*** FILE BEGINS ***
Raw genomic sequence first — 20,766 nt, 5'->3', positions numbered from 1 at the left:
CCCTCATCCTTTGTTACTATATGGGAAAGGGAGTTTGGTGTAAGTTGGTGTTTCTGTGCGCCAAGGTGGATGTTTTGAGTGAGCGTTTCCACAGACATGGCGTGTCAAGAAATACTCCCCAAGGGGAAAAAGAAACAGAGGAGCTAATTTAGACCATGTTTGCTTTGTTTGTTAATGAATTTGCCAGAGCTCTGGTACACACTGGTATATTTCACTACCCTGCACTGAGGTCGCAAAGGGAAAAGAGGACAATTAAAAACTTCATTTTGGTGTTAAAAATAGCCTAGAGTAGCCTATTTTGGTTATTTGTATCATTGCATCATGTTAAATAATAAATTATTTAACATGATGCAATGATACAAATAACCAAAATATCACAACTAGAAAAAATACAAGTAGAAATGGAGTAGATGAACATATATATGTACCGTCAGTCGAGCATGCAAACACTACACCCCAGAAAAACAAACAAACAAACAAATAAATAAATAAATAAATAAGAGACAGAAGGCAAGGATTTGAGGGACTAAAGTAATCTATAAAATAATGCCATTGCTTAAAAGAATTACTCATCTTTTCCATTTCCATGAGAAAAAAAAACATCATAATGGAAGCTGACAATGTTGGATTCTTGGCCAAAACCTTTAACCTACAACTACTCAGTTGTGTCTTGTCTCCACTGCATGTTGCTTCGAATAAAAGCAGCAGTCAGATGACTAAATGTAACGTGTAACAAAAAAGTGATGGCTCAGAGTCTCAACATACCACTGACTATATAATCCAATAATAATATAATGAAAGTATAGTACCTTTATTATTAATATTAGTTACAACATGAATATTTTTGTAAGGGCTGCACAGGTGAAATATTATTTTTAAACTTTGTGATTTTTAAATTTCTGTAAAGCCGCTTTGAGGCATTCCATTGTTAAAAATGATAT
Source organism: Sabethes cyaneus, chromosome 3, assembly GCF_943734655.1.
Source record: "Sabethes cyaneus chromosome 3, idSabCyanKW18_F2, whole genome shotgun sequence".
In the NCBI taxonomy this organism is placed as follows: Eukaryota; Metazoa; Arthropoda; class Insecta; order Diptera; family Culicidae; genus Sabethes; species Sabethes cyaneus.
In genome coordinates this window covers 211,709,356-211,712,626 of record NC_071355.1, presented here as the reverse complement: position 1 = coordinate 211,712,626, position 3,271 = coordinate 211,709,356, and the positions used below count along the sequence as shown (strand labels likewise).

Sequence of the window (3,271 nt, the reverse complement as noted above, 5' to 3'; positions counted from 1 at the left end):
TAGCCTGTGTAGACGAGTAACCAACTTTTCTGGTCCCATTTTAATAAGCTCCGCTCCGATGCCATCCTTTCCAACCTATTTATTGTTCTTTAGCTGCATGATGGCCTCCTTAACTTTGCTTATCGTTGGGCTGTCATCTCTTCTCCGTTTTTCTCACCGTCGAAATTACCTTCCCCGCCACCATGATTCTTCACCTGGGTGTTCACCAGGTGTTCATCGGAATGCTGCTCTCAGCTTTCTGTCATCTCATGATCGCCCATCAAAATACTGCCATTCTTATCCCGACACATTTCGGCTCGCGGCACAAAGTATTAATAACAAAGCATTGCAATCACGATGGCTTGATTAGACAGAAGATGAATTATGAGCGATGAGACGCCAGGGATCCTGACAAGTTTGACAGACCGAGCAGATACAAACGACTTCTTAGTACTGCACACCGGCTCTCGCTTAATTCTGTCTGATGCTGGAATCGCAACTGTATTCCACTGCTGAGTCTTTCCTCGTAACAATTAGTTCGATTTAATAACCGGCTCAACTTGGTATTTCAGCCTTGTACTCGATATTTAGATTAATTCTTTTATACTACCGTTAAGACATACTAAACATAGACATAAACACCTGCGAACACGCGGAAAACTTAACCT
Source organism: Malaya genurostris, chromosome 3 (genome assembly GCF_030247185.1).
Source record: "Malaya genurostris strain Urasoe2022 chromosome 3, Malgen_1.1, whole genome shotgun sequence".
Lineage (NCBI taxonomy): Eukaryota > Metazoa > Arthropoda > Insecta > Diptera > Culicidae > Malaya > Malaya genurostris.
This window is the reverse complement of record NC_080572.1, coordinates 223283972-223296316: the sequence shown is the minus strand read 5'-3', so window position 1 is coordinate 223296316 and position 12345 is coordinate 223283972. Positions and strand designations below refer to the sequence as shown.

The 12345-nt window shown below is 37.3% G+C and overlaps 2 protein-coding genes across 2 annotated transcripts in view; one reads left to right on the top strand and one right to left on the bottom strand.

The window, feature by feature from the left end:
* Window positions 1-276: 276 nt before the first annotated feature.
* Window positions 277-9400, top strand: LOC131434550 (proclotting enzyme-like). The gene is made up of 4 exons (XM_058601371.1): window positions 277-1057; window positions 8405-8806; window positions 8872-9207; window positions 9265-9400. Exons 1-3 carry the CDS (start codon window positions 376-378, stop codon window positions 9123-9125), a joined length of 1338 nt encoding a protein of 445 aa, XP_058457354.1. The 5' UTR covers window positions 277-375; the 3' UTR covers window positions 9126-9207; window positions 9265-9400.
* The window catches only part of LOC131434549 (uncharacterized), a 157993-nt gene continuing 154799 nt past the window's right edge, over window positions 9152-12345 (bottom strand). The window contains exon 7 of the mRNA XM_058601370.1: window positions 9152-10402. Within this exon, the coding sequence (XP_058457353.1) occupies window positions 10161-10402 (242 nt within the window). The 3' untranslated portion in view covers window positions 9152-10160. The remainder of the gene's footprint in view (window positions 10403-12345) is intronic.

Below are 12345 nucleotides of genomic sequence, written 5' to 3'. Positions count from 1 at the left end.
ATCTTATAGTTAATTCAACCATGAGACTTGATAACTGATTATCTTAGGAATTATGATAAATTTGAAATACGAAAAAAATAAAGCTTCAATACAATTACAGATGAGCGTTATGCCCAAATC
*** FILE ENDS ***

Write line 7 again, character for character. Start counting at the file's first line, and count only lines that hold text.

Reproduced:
Sequence of the window (3,271 nt, the reverse complement as noted above, 5' to 3'; positions counted from 1 at the left end):